From the point of view of developed economies, whose economic factor endowments include higher labour costs but greater access to investment capital and a more developed technological base, then research and development allows the possibility of innovating to create entire new markets. Much research and development may fail to reach the market, but the premium profits gained by intellectual property rights for new technology areas that are successful, means that overall this is a viable economic growth strategy.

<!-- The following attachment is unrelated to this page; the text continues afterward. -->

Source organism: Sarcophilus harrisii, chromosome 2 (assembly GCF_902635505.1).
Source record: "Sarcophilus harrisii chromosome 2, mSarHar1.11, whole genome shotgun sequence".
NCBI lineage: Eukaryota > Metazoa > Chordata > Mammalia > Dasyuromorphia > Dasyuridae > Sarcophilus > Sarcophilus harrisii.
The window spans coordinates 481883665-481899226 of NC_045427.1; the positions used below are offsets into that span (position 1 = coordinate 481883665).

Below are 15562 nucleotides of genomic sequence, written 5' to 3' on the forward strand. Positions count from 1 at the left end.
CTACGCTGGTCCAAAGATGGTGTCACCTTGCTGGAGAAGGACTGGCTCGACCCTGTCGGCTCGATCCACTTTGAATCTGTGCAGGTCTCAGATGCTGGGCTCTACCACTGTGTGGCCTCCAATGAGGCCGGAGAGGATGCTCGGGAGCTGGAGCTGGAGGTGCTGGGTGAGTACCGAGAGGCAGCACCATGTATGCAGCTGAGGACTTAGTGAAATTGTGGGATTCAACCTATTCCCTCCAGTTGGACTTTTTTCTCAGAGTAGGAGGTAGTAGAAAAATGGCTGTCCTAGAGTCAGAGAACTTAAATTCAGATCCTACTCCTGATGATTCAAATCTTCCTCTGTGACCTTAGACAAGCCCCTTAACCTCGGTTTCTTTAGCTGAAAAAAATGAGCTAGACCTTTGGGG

Mason’s argument fails to take into account that technologically innovative products will command a price premium, not only because people are prepared to pay those prices for desirable products, but that patents, commercial confidentiality and premium brand value will allow early entrants to recover their R&D and launch costs. The marginal unit costs of production will therefore only be a relatively small component of price for innovative products. As technology matures, whether it is TV sets, mobile phones, computer disk drives or motorcycles, then the early innovators will drop out of the market, as production moves, typically, to lower wage cost countries.